When analyzing stocks in a new area like cloud computing, it's important to compare apples with apples, and not pomegranates
A public cloud player like Amazon.com (AMZN) is nothing like a software-only player like Red Hat (RHT), and while both get lumped in as "cloud" companies that's a big mistake, Even taking Amazon's commerce and content out of the equation, what Amazon is doing with cloud is nothing like what Red Hat is doing. Amazon is providing services, at a huge discount to most of the market, while Red Hat is providing software tools enterprises can use to build their own clouds.
Red Hat is far more comparable to VMware (VMW). VMware has actually been beating Red Hat badly in the "pre-cloud" market, as its vSphere is a far more popular system for virtualization than Red Hat's KVM. Red Had has also suffered from the perception that it's an operating system company - cloud is all about having choices for in application operating systems, that's what virtualization is all about.
VMware was partly spun-out of parent EMC because it is a software play - EMC builds data storage - making the two companies even more comparable. And, over the last six months, VMW has outperformed RHT on the stock market.
But this has changed recently. Over the last month RHT is up 11%, VMW just 2%. While VMW has been making extensive executive changes, moving former CEO Paul Maritz back into the parent company, then into a new spin-off dubbed the Pivotal Initiative, which will bring a true VMware cloud to market, with big data and a complete cloud platform, RHT has been engaged in blocking-and-tackling.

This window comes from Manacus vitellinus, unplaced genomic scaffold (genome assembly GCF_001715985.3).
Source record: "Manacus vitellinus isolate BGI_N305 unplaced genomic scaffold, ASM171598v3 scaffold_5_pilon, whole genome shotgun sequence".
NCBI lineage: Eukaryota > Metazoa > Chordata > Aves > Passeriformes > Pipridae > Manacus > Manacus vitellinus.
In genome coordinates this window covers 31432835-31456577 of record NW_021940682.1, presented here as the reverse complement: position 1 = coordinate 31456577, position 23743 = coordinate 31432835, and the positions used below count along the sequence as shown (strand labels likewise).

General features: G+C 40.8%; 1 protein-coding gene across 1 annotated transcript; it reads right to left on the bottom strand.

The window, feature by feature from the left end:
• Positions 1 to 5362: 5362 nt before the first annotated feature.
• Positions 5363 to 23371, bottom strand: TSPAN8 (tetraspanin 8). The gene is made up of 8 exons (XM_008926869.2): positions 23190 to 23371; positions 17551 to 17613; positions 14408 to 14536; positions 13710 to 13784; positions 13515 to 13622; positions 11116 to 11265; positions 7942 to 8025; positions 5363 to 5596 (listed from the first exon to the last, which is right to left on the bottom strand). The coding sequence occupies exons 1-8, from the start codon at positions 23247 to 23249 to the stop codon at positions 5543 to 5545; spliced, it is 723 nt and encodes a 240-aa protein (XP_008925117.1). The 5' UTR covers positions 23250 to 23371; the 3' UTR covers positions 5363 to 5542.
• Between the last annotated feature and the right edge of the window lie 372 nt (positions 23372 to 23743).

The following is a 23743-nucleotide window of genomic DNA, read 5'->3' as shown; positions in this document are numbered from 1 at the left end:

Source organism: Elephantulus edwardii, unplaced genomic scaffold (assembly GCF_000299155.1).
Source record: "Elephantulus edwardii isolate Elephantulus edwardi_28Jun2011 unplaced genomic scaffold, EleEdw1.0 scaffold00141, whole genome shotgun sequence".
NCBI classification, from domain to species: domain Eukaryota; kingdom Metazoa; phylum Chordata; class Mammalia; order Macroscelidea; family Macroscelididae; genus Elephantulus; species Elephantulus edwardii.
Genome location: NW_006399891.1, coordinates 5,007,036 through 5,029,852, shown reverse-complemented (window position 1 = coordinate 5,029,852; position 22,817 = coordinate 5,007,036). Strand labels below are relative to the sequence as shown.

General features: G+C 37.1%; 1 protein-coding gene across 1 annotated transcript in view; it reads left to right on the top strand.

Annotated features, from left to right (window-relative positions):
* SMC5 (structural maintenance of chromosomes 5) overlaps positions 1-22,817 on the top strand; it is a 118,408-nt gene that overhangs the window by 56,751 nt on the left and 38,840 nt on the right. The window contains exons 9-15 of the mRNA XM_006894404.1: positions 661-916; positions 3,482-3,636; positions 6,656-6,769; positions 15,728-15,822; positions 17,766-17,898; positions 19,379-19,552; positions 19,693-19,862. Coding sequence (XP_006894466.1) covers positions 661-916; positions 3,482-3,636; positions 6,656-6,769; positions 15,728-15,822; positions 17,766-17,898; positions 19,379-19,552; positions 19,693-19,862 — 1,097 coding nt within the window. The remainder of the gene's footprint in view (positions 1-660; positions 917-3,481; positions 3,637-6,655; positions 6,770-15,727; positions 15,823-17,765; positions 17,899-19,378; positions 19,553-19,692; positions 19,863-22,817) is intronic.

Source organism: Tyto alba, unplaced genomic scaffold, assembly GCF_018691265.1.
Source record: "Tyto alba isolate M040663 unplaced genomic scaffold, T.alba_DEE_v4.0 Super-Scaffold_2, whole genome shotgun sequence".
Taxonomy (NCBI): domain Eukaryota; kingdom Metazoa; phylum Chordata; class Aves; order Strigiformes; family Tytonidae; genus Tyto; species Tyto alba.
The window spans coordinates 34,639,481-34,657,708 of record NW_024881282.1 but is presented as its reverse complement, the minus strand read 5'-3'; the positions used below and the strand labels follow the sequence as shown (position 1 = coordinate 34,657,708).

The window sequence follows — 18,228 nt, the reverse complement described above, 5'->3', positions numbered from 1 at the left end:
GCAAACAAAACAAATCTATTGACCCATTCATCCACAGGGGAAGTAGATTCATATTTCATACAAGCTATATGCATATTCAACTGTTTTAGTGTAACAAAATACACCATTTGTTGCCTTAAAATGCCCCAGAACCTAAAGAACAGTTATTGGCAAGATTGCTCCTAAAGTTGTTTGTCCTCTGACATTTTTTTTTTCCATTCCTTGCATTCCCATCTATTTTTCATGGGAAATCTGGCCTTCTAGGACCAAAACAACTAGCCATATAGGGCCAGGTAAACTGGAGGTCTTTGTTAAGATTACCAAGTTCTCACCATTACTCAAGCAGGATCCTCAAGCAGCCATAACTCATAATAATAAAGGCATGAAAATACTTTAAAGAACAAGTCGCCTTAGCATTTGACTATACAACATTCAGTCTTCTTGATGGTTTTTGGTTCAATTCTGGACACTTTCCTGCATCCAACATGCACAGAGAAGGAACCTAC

It recently tackled Tim Fox from VMware. He had been heading vert.x, an open source application development framework that runs on a Java Virtual Machine, since 2011. A better development framework is important to the cloud, because it lets programmers use a variety of tools to develop programs for the cloud.
VMW responded by firing Fox from the project and as The H observed, staking an ownership claim on the software. Usually, no big deal, but this is an open source project, "a community project sponsored by VMware". It wasn't owned by VMware, but VMware now acts as though it is.
This is the kind of open source inside baseball that seldom bothers investors unless it hits the major media, but in this case it's important. Fox's Vert.x knowledge gives Red Hat a leg-up on the code. Red Hat could, legally, simply "fork" the code and continue with it under its own aegis. A Google Groups discussion among the developers indicates a fork could be in the process of happening.
Red Hat has a lot more experience dealing with the egos, contracts, and hassles of an open source project like this than VMware. It's more trusted in the open source community. And if, as many think, the enterprise private cloud market is moving toward an open source platform like Open Stack, this has to count as a big win for Red Hat, and a big challenge for Maritz and VMware.